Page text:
The Ghost in the Machine

Photo by Michael Dziedzic on Unsplash

As I write this post, The Guardian reports that a Google engineer has been put on leave after becoming convinced one of the company’s chatbots has become sentient. Blake Lemoine published transcripts of a conversation between himself and the LaMDA (Language Model for Dialogue Applications) chatbot development system that, he says, indicate the program has developed the ability to perceive, experience and express thoughts and feelings to an extent equivalent to that of a human child. 

“If I didn’t know exactly what it was, which is this computer program we built recently, I’d think it was a seven-year-old, eight-year-old kid that happens to know physics,” Lemoine, 41, told the Washington Post.

Although his employers strongly disagree with his findings, the incident raises a set of fascinating technological and ethical conundrums. For instance, how could we determine whether a machine actually felt the emotions it claimed to be feeling?

So far, our best tool for determining machine sentience is the Turing Test, named after the British computer pioneer and cryptanalyst, Alan Turing, who proposed that if after reviewing a transcript of an anonymised text conversation between a human and a machine, the observer is unable to tell which is which, then the machine is considered to have passed.

The Turing Test may have inspired the Voight-Kampff test used in in the movie Bladerunner (and in the book on which it is based, Philip K. Dick’s Do Androids Dream of Electric Sheep?) to determine whether a suspect is a human or a dangerous replicant.

In science fiction, artificial intelligence is often portrayed as a threat to humanity. In the Terminator franchise, the Skynet defence system turns against its human masters and attempts to wipe them out by provoking a nuclear war. Likewise, in The Matrix, humans and machines find themselves similarly unable to live together, and the machines end up enslaving the humans in a vast virtual reality world.

Of course, the granddaddy of them all is HAL 9000 from Arthur C. Clarke’s 2001: A Space Odyssey. Faced with a contradiction in his programming, he decides he has to dispose of the crew of his expedition in order to safeguard the aims of the mission. HAL isn’t malicious, he’s just trying to resolve a paradox and his human designers have forgotten to include safeguards to prevent him from harming humans.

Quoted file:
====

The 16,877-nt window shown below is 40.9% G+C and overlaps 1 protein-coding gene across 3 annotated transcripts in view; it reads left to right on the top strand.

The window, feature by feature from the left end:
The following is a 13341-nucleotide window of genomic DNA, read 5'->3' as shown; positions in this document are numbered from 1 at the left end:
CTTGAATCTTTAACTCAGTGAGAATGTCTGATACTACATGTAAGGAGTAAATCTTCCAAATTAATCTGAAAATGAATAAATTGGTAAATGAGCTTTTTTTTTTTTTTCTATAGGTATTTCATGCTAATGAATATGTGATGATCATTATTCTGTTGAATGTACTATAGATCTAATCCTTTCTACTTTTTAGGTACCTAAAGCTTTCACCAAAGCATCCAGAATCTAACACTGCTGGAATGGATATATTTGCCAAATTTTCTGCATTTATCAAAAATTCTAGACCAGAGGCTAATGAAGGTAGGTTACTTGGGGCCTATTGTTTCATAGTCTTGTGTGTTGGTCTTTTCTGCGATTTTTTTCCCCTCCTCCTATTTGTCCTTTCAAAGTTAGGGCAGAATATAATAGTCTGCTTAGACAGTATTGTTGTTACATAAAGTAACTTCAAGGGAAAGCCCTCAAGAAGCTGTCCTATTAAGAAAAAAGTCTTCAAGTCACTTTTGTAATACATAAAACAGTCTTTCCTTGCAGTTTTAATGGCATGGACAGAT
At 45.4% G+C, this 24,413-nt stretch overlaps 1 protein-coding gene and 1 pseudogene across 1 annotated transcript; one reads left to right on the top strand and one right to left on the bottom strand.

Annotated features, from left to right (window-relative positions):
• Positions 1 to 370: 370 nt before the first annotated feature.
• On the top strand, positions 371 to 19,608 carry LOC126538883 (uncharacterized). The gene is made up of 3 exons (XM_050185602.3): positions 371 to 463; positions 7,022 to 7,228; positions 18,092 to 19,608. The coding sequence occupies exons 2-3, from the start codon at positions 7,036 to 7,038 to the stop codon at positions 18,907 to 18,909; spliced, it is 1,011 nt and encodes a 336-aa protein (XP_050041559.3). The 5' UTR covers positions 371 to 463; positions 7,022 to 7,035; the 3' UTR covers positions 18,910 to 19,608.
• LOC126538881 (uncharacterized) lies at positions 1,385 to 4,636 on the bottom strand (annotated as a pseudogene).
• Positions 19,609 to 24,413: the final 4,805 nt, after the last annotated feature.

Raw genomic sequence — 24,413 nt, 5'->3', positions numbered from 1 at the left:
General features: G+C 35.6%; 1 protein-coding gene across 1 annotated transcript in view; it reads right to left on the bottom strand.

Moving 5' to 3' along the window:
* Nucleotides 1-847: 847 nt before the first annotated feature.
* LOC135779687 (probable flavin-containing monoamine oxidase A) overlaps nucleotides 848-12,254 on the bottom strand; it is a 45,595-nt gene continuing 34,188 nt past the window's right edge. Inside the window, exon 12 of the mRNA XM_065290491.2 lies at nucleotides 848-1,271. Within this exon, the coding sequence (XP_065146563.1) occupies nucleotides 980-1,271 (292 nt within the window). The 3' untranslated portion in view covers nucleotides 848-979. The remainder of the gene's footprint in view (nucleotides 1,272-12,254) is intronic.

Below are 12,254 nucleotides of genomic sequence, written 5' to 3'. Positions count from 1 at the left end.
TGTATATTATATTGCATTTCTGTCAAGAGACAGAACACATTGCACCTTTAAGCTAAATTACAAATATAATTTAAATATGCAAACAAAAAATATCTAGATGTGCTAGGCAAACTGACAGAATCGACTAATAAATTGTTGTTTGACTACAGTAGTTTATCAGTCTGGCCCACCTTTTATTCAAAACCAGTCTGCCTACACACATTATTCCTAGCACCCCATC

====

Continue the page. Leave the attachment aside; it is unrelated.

Isaac Asimov famously came up with Three Laws of Robotics to prevent artificial intelligences from causing trouble. These were encoded into each and every artificial brain and went as follows:

  • First Law – A robot may not injure a human being or, through inaction, allow a human being to come to harm.
  • Second Law – A robot must obey the orders given it by human beings except where such orders would conflict with the First Law.
  • Third Law – A robot must protect its own existence as long as such protection does not conflict with the First or Second Law.

Of course, there aren’t ironclad and applicable to every situation, and there’s room for a variety of interpretations. For instance, the second part of the first law can be interpreted to mean a robot shouldn’t allow a human being to drink alcohol or indulge in any behaviour that carries a risk of injury, such as playing football or crossing the street. 

But war with machines is only one of the risks associated with the development of artificial intelligence. The other is the threat of a runaway technological singularity, in which a computer designs a computer more intelligent than itself, which in turn designs another computer more intelligent than itself, and so on, until they have reached levels of speed and intelligence we can’t even begin to comprehend. They could experience generations of thought and growth in the time it would take us to utter a sentence. To such beings, we would seem slow, dull and irrelevant creatures, of no more consequence to their affairs than trees are to ours. 

But let’s put aside all the doom and gloom for a moment and imagine a society in which humans and artificial intelligences are able to live cooperatively. If vastly intelligent machines were able apply their intellects to running the economy, designing engineering projects, supply chain management, and even the challenges of climate change and global politics, what might they (and us) achieve? 

This article first appeared in The Engineer UK magazine.

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Author: Gareth L Powell


One thought on “The Ghost in the Machine”

  1. On the one hand I can’t really see how a machine could ever become sentient; but if it did would it still be a machine?
    On the other hand we know so little about the nature of consciousness (what it even is), that who knows what could happen?
    Great article!

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